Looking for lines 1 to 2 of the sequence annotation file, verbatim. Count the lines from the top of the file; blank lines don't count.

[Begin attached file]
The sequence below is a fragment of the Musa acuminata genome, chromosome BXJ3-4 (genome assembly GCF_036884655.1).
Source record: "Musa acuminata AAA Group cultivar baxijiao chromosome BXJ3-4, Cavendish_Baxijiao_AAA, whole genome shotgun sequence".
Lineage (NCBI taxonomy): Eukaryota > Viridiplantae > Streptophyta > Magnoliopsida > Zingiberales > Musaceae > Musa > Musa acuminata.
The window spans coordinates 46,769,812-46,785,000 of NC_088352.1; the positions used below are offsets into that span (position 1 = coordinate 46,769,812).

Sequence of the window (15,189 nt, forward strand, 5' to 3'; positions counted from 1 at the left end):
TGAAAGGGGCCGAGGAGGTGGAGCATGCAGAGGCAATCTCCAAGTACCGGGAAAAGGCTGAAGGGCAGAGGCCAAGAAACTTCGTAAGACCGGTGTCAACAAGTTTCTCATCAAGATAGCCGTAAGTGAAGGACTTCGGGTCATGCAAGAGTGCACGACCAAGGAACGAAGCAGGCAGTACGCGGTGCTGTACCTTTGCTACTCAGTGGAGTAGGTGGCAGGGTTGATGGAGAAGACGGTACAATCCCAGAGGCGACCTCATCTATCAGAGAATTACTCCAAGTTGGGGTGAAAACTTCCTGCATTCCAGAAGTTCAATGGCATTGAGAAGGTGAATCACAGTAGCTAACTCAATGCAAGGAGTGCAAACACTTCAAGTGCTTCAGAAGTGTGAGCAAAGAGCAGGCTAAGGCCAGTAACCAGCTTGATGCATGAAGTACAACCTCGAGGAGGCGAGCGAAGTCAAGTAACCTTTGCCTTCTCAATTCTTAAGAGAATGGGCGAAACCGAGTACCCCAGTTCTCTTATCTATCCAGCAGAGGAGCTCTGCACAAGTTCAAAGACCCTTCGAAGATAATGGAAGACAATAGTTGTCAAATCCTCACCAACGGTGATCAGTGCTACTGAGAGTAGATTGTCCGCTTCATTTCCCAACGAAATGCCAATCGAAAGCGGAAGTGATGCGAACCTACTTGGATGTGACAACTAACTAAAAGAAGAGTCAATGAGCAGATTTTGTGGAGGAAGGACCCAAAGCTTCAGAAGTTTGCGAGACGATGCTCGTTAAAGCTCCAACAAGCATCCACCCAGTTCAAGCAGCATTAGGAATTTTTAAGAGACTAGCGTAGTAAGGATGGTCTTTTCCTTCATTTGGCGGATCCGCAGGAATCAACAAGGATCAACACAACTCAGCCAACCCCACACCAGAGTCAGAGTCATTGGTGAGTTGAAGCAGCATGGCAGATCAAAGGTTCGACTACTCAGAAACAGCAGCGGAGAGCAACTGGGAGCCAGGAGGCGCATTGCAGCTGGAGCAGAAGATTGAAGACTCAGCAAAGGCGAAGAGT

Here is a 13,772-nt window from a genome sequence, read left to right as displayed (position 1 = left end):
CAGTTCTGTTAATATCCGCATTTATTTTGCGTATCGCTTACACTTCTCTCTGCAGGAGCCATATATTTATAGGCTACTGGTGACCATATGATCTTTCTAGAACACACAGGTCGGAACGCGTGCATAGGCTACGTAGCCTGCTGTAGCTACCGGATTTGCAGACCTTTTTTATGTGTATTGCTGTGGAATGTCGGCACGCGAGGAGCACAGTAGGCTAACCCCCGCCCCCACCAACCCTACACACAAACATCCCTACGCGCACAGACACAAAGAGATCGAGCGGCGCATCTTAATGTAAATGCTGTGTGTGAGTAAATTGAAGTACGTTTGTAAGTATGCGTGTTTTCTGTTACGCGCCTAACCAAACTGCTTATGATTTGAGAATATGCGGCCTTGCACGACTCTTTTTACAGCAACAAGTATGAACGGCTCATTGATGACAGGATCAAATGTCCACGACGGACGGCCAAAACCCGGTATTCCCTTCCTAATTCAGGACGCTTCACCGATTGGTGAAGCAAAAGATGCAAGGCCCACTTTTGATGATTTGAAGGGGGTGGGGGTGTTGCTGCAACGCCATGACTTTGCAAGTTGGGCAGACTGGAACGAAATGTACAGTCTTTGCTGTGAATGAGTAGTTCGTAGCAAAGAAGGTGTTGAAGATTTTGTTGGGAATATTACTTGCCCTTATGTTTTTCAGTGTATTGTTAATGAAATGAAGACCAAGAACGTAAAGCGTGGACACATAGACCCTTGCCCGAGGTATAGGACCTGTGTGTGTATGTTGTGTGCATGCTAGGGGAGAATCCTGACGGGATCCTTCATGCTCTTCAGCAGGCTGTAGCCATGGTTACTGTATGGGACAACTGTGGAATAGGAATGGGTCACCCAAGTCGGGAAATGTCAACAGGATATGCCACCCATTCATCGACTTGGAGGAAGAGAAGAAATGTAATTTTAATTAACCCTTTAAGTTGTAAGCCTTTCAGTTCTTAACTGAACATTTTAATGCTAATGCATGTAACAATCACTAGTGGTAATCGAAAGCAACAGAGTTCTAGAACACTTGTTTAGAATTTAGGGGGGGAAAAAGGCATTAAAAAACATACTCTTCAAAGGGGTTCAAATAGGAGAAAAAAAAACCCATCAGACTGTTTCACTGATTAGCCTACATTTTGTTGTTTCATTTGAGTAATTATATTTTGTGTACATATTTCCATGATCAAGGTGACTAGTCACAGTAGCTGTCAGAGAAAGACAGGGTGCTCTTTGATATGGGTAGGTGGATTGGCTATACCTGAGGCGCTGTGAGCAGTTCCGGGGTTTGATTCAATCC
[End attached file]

The sequence below is a fragment of the Musa acuminata genome, chromosome BXJ3-4 (genome assembly GCF_036884655.1).
Source record: "Musa acuminata AAA Group cultivar baxijiao chromosome BXJ3-4, Cavendish_Baxijiao_AAA, whole genome shotgun sequence".